By Dan Gettinger
Drones are a becoming a popular tool for conveying what is happening on the front lines in Syria and Iraq. New drone videos from this conflict are released on nearly a weekly basis, enabling high and low budget actors to give an aerial perspective to events on the ground. Many of the videos show the extent of the destruction wreaked as a result of hostilities; some are released to support the actions of one of the parties involved in the conflict. Aerial coverage of events on the ground is made possible by a variety unmanned aircraft; militant groups favor small quadcopter drones, while larger militaries like those of Iran and the United States have released videos of using weapons-capable drones like the MQ-9 Reaper and the Shahed-129. Some of the videos have aided attempts by journalists and analysts to understand ongoing operations, the types of weapons involved, and the plight of civilians. Just as the helmet-cam videos taken by U.S. soldiers offered a new window into the U.S. wars in Iraq and Afghanistan, the use of drones in Iraq and Syria demonstrates the technology’s potential to provide a unique perspective on contemporary warfare.
The trend towards the adoption of hobby drones first became noticeable during the civil war in Ukraine, where drones were used to illustrate apparent Russian incursions into eastern Ukraine and the destruction of Donetsk International Airport. But the abundance of drone videos emerging from Syria and Iraq is unprecedented. In addition to videos by drones, there are also many videos taken from the ground of drones flying overhead. Here’s what you need to know:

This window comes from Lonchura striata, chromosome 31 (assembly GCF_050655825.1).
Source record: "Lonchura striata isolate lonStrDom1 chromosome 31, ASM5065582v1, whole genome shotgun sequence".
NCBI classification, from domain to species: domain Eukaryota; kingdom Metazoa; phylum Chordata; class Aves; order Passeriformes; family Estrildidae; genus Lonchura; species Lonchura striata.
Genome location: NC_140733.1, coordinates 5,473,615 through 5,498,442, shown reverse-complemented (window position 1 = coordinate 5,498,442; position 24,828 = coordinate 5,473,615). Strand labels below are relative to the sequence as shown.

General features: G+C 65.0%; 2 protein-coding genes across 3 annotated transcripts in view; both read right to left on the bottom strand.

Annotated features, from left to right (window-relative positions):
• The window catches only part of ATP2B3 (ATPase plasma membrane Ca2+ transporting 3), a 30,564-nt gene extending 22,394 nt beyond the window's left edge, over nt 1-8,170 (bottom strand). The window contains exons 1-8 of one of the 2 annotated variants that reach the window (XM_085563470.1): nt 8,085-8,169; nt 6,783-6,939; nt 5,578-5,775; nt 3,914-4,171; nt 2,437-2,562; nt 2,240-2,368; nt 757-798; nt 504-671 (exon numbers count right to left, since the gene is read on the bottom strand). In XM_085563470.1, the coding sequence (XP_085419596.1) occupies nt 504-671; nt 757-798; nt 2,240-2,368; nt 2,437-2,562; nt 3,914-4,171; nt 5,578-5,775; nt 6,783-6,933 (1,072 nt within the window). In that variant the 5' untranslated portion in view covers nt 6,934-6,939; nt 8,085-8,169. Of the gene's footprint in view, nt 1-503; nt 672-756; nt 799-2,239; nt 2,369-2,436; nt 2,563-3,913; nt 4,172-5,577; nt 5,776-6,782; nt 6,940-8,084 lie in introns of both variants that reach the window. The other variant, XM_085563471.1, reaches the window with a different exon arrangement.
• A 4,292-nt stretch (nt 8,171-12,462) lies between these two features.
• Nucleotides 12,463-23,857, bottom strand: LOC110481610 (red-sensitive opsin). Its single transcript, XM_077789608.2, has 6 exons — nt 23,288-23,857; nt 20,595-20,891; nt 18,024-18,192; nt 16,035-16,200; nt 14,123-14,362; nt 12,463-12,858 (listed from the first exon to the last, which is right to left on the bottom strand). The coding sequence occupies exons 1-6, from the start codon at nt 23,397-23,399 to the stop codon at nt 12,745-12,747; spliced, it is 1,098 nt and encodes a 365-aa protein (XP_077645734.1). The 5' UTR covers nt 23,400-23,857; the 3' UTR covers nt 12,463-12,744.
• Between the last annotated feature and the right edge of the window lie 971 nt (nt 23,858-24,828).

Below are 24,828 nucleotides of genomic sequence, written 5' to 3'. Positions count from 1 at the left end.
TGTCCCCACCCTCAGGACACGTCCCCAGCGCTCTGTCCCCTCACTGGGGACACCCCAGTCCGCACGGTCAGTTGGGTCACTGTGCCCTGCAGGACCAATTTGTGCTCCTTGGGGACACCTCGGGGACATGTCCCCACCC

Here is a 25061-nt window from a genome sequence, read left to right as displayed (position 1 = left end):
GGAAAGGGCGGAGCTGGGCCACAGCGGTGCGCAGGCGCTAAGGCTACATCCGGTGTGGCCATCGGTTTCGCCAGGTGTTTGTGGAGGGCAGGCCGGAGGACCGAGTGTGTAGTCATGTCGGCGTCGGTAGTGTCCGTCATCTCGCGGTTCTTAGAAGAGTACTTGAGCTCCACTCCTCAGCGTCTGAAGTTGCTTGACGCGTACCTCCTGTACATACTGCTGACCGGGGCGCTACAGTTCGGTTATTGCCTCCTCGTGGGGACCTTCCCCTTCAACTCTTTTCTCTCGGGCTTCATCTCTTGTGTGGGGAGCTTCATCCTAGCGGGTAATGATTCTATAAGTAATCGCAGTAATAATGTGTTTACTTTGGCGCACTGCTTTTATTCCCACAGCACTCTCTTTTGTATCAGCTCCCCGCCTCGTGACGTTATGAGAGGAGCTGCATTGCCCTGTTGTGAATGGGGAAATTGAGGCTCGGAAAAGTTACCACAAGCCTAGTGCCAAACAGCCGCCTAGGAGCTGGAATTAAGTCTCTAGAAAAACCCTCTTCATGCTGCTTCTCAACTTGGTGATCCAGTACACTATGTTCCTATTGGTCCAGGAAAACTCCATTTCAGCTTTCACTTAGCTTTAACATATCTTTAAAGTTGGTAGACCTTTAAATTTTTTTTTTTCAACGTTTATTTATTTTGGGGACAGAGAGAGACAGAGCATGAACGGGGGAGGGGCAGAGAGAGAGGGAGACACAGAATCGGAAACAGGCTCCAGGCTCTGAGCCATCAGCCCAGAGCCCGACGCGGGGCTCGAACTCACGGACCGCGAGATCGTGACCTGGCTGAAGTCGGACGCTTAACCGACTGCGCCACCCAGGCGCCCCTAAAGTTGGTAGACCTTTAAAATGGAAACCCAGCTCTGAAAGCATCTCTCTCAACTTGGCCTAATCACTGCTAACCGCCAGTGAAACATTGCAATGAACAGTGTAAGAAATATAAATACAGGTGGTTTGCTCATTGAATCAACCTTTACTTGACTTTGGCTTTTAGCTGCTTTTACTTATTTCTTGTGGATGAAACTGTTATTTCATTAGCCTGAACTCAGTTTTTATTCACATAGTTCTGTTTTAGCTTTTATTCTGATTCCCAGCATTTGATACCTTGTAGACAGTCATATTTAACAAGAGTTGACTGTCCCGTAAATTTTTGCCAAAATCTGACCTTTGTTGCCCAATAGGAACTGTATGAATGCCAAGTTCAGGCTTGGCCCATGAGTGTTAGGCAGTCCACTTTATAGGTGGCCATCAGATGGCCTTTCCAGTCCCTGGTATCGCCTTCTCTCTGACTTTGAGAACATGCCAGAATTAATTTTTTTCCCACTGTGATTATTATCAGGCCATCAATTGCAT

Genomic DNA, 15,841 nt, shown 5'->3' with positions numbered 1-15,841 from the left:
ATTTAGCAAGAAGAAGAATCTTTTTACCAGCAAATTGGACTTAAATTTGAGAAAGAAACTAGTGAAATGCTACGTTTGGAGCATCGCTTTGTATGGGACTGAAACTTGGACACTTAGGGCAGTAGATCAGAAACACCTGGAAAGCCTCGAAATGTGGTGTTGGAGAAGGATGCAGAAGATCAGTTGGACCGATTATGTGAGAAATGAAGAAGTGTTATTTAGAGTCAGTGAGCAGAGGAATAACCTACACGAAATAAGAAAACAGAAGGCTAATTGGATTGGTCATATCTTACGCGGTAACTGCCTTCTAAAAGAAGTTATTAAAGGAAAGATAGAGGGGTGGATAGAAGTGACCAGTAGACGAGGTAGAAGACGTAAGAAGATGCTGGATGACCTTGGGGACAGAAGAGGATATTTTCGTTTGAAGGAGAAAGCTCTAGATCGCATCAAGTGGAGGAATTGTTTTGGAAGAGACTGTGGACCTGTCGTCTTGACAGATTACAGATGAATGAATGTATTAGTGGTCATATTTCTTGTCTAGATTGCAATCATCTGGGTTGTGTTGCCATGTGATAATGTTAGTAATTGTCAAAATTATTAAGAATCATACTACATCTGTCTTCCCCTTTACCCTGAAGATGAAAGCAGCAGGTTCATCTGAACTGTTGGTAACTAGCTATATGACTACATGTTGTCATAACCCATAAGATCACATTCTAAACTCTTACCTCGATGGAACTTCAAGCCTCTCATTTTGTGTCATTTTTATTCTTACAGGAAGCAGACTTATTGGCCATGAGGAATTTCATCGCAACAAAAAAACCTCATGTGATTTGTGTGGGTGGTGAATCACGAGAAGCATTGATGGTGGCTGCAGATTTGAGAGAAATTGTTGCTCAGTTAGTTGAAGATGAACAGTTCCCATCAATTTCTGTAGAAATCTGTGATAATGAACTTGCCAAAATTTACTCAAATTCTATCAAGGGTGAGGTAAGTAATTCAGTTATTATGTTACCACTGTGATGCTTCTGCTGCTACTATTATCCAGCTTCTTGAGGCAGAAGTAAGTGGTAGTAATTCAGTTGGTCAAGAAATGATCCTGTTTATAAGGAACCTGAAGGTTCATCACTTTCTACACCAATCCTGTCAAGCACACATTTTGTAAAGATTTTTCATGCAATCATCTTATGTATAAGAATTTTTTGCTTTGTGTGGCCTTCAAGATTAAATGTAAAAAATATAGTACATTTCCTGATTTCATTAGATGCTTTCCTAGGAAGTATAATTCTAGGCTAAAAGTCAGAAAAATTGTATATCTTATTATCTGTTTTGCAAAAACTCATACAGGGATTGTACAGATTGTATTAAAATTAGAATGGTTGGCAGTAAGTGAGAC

One of the most widely-circulated drone videos of Syria was filmed by RussiaWorks and shows, with cinematic detail, ongoing clashes in the Damascus suburbs and the devastating impact that the war has had on these neighborhoods. The video was released in late October, and has received widespread coverage in the press. In February, RussiaWorks released another video, this one showing the destruction of Homs, Syria.
— Levantine Group (@Levantinegroup) October 20, 2015
Islamist Rebel Groups
Faylaq al-Sham, or the Sham Legion, a Homs-based alliance of Islamist rebel groups, regularly releases drone videos. The clips tend to show their fighters engaged in clashes with pro-regime forces, as well as offensives by their troops into new territory. Another common organization that appears when it comes to aerial filmmaking is Jabhat al-Nusra, an Islamist group allied with al-Qaeda. Unlike other groups, however, some of al-Nusra’s videos are more heavily edited for effect.
— ETKM/KAO (@etkmkao) June 15, 2016
— Jake Godin (@JakeGodin) June 3, 2016
— Thomas Joscelyn (@thomasjoscelyn) June 17, 2016
Iraq, Syria Iran, U.S. and U.K.
The U.S. and U.K. operate advanced military drones like the MQ-9 Reaper in Iraq and Syria. Both countries have released drone videos depicting airstrikes against Islamic State targets. The British videos are typically taken from strikes in Iraq since that is their main area of operations.
Like the U.S. and U.K., Iran has also released footage from one of its military drones. Throughout the conflict, Iranian drones have been spotted flying over Syria on a regular basis. In February 2016, an Iranian television report about the Iranian-made Shahed-129 UAV, included video footage that appeared to show a Shahed-129 UAV carrying out airstrikes. In a post at Offiziere.com, researcher Galen Wright used this video as evidence that the strikes were taking place in Syria.
The Syrian government is no stranger to drone videos.
In 2015, Iraq revealed that it had purchased a Chinese-made CH-4 Rainbow, which is roughly the equivalent in terms of capabilities to the U.S. MQ-1 Predator. Since then, it has released several videos showing its CH-4 in action.
NGOs and Press Outlets
Drones have also been used to document the growing refugee crisis taking place outside of Syria. Footage from the IHH Humanitarian Relief Foundation, for example, gives an aerial perspective to the refugee camps in Turkey.
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